People use the "complete circle" of sonotube for subs, which being a complete circle is strong.
My idea might not be suitable for enclosures likely to have higher internal air pressure, ie to play at higher volumes, to play deeper bass and/ or especailly totally sealed boxes.
To reduce internal standing waves but keep construction simple, the back and/ or sides of boxes be formed from a section of sonotube, ie maybe a quarter or a half of the circle.
An advantage of sonotube is that it’s light, so stored energy will be low. What I don’t know is how rigid it’d be. If two layers were glued to each other, it’d be a lot stiffer, and still very light.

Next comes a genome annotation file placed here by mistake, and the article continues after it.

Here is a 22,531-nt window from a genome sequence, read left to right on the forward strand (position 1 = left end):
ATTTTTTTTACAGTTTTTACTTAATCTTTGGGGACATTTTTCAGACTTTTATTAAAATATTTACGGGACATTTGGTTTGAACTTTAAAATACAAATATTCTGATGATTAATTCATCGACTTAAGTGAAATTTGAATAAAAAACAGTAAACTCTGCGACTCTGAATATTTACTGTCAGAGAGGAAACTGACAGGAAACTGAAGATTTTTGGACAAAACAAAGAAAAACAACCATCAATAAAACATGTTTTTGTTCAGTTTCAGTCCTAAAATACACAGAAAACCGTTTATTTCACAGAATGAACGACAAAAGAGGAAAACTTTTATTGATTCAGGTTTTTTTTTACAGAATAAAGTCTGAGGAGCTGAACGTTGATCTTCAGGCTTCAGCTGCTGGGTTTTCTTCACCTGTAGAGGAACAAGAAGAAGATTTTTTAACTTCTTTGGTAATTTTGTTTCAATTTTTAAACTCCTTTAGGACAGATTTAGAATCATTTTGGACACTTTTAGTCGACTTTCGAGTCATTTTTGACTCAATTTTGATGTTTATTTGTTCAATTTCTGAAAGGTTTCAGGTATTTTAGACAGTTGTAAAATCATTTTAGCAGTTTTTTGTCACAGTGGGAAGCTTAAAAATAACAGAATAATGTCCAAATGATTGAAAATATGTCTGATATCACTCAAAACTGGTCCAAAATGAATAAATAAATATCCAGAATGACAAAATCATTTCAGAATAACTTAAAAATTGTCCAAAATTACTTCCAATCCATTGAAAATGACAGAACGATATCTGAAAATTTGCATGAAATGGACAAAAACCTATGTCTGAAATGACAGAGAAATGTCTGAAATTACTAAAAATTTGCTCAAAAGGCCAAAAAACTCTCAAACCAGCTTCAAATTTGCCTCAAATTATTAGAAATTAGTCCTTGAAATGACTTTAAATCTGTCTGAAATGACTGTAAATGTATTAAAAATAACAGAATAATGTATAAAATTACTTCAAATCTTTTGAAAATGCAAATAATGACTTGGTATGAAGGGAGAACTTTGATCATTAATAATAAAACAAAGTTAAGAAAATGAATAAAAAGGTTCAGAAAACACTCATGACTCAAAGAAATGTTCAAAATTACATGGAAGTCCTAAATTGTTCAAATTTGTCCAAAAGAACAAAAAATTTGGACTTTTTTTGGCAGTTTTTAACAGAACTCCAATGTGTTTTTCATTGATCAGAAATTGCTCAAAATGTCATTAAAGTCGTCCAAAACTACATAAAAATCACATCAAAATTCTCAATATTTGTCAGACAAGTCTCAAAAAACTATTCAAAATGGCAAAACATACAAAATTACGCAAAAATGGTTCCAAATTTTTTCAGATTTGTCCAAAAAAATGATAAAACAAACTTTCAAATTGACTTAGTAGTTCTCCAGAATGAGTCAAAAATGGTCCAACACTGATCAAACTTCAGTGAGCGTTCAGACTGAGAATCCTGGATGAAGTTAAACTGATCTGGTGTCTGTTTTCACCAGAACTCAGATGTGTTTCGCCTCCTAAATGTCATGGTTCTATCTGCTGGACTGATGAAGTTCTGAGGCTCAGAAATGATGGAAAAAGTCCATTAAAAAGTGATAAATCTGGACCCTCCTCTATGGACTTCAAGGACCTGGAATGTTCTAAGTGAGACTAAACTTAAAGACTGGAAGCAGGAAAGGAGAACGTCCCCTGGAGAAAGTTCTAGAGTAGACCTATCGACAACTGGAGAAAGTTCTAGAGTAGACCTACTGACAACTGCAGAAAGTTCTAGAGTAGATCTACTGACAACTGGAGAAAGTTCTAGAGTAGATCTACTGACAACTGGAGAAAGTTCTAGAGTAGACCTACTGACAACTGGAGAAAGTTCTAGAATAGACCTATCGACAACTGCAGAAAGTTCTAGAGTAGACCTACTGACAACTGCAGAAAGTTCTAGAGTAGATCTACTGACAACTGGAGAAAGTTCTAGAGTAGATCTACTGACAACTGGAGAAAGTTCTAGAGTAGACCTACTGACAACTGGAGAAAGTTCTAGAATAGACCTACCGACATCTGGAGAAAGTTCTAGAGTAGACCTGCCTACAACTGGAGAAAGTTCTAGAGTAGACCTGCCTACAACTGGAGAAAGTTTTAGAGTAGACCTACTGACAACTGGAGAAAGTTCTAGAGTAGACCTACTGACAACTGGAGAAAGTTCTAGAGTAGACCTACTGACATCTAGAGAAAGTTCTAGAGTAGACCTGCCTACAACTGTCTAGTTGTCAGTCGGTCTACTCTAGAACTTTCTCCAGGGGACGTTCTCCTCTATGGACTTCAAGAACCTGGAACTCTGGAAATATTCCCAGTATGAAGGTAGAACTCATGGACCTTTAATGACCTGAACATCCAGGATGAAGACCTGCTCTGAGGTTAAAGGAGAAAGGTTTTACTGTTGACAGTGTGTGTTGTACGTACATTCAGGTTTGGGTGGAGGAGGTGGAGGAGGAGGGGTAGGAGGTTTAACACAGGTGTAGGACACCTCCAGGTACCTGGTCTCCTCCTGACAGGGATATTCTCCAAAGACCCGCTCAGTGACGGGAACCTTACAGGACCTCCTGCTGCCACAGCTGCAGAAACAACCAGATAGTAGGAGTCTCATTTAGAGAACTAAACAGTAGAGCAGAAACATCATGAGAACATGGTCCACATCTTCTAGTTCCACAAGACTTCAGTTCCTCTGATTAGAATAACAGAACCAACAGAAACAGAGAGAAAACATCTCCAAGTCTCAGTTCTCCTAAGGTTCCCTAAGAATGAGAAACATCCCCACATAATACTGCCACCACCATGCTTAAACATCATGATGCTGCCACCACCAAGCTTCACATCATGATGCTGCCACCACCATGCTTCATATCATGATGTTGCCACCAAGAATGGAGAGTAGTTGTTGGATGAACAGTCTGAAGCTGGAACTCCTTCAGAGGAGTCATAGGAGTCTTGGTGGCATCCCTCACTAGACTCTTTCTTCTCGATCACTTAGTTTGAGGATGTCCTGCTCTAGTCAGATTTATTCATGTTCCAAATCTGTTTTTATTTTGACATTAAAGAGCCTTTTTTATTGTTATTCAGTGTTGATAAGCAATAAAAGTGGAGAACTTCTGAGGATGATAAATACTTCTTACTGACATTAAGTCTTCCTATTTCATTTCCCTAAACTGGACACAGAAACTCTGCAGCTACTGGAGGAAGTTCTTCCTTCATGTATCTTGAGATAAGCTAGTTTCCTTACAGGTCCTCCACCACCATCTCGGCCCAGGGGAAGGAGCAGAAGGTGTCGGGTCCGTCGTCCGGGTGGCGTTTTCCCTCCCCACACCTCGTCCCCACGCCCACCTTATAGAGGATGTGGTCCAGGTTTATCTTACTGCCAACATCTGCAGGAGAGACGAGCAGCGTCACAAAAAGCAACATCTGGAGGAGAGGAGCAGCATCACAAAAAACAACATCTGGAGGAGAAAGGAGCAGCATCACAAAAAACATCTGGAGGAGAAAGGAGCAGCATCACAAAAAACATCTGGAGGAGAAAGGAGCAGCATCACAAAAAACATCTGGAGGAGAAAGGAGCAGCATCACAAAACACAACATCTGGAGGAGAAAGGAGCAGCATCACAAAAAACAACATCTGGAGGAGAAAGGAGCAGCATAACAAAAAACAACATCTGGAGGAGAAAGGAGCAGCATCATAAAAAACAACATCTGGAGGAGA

As you go up the scale of sonotube diameters, they become a little thicker. As a guide, the local brand here in 400 mm (16”) diameter is 6.4 mm (0.25”) thick.
If the enclosure were to be braced back to front, for strength you’d probably want to face the curve “convex in”, etc
I think it might be rigid enough for small medium volume enclosures: bookshelfs, “monitors”, mids, full rangers etc. Any knowledge of the stiffness of curved cardboard; for which applications the rigidity would be enough?
Maybe it could be made stiffer by eg 'painting' with a two part epoxy . .
How big a problem are internal standing waves, anyhow?